Lessons in Thanksgiving-


In the time I’ve spent here in Lancaster, I’ve learned quite a few things.  I now know more about the spine than I ever imagined knowing– or wanted to know.  I know about surgery, recovery, anesthesia, and how to both manage a patient and a nurse.  Let’s just say it has been an education.  However, many of the most important things I’ve learned weren’t the things I would have expected.
I’ve learned gratitude for things I know I usually take for granted.  My husband’s job would definitely be one.  He has a good job, enjoys his work, and that job has quite a few benefits.  His employer, the Department of Defense, provides a good salary, affordable health insurance, and plenty of vacation leave and sick leave (which can accrue over time).  Thanks to this, he has about 60 work days of “sick leave” and even after taking four weeks of vacation, he still has quite a few more weeks of that left too.  Gotta love “use or lose.”
For many people, a husband out of work for six to twelve weeks would be a financial disaster.  We’re not going to have a month vacation with Kevin this Christmas, but who cares?  He’ll be able to walk and sit again.  This is much more important.
I’m also thankful for his salary.  This hospital visit has been horribly expensive– and we haven’t gotten a single bill yet.  I had to drive down here, get a hotel room, and I have to eat every day.  I’m here for much longer than I expected– guess who had to buy clothes to keep me clean and covered?  And, thanks to that wonderful provision of the Lord we like to call “a paycheck,” I could even afford to spend a little extra money to buy a few things to keep me occupied and a few books (at extortionist prices) to keep him from going stir crazy.  You know, it’s going to be tight for a few weeks– maybe months.  We’re going to have bills– lots of bills.  I spent several hundred dollars in hotel bills, food, and in stores.  I have it.  That is a really good thing to know– I have it.  It’ll be tight, but we won’t be wondering where our next meal came from or if we can afford to pay the mortgage.  God is so very good.
I’m learning to appreciate the sacrifices other people make to become surgeons and nurses.  Most doctors graduate with the equivalent of a mortgage before they ever take their first patient.  Now, I’m sure neurosurgeons are among those doctors that really do make a good salary, considering the malpractice insurance they must have to carry, it’s a good thing.
My natural dislike of the medical establishment isn’t gone… but I have more sympathy for the people in it.  Nurses have quite the thankless job.  Kevin’s nurses almost don’t stop moving.  They’re in our room, giving him a pain pill, out the door, back in to get his water, go get him water, back in the door.  Oh, it’s time to check the blood pressure.  Oops, forgot to empty your urinal, be right back!  They write down every single thing they and/or Kevin does.  They do it all with a pleasant attitude and without growing impatient.  Thus far, I’ve only seen one exception.  I was quite annoyed with his recovery nurse yesterday when the hospital volunteer took me back to the recovery room.  The doctor said to take me back, so she did.  We arrived and Kevin’s nurse just about bit off the poor elderly woman’s head.  I was livid.  No, it wasn’t because she wanted me out of there.  I got that.  She was in the middle of trying to get Kevin a new IV, Kevin wasn’t doing well, and there isn’t much room in there for another person.  I totally understood that.  I keep reminding myself that the woman was under a lot of pressure and she was protecting her patient–my husband.  However, her snippy “Call the nurse next time” response to the Volunteer explaining that the Doctor said I should go back was unprofessional.  Let’s face it, if a doctor and a nurse give anyone conflicting advice, the natural response is going to be to listen to the doctor.  Had she not had a nasty look on her face, been rude in her barking at the poor woman who donates her time to be the liaison between the family and the surgery staff, and just said, “If you’d call next time and make sure we’re ready for the family, I’d appreciate it.”  It wouldn’t have taken much extra time but it would have shown consideration for the woman who saves this gal many trips back and forth every day.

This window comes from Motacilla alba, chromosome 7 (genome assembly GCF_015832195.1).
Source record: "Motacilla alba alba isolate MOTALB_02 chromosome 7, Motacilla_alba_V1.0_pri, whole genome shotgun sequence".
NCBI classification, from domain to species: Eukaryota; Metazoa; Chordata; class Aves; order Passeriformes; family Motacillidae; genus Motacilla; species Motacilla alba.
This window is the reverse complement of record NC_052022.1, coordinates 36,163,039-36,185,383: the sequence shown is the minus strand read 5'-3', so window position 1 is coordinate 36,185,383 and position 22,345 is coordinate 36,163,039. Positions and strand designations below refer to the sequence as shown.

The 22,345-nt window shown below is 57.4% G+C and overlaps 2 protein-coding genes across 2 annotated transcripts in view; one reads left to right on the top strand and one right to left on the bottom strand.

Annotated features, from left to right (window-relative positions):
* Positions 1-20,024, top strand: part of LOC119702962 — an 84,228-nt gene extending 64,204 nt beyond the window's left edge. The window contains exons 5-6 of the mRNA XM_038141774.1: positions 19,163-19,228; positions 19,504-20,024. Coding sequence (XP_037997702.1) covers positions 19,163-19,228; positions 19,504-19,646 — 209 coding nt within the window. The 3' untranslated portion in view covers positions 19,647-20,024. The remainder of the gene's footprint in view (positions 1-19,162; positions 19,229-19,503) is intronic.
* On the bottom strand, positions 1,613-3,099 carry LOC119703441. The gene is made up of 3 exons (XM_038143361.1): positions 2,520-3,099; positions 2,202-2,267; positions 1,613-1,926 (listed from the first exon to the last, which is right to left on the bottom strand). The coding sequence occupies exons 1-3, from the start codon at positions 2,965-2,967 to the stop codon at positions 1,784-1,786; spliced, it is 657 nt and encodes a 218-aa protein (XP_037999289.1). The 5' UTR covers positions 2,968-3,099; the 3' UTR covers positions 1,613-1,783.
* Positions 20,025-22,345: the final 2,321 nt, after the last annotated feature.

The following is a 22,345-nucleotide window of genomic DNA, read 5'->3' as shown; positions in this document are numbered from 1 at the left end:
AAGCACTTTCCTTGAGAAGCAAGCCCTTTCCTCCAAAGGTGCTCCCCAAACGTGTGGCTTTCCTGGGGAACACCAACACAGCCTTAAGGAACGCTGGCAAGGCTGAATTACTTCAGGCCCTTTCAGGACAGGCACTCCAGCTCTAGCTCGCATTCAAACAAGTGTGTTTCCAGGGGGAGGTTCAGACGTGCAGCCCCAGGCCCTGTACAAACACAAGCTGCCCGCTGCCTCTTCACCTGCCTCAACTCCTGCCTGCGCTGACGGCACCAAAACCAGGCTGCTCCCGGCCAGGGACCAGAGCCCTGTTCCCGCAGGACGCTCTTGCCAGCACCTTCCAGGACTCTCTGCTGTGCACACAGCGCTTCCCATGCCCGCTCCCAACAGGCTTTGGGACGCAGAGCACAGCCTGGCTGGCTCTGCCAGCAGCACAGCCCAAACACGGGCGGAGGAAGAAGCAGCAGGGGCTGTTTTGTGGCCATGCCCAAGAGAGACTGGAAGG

However, aside from that unfortunate experience, I really liked that nurse.  She was great at advocating for Kevin, helping him, and even having someone watch over him while she did a few other things.  I’ve liked most of the nurses.  It’s been a good thing.  Considering my negative experiences with nurses in the past, this has been a wonderful thing for me.  I’ve learned gratitude for people I used to avoid.  I’m thankful for that as well.

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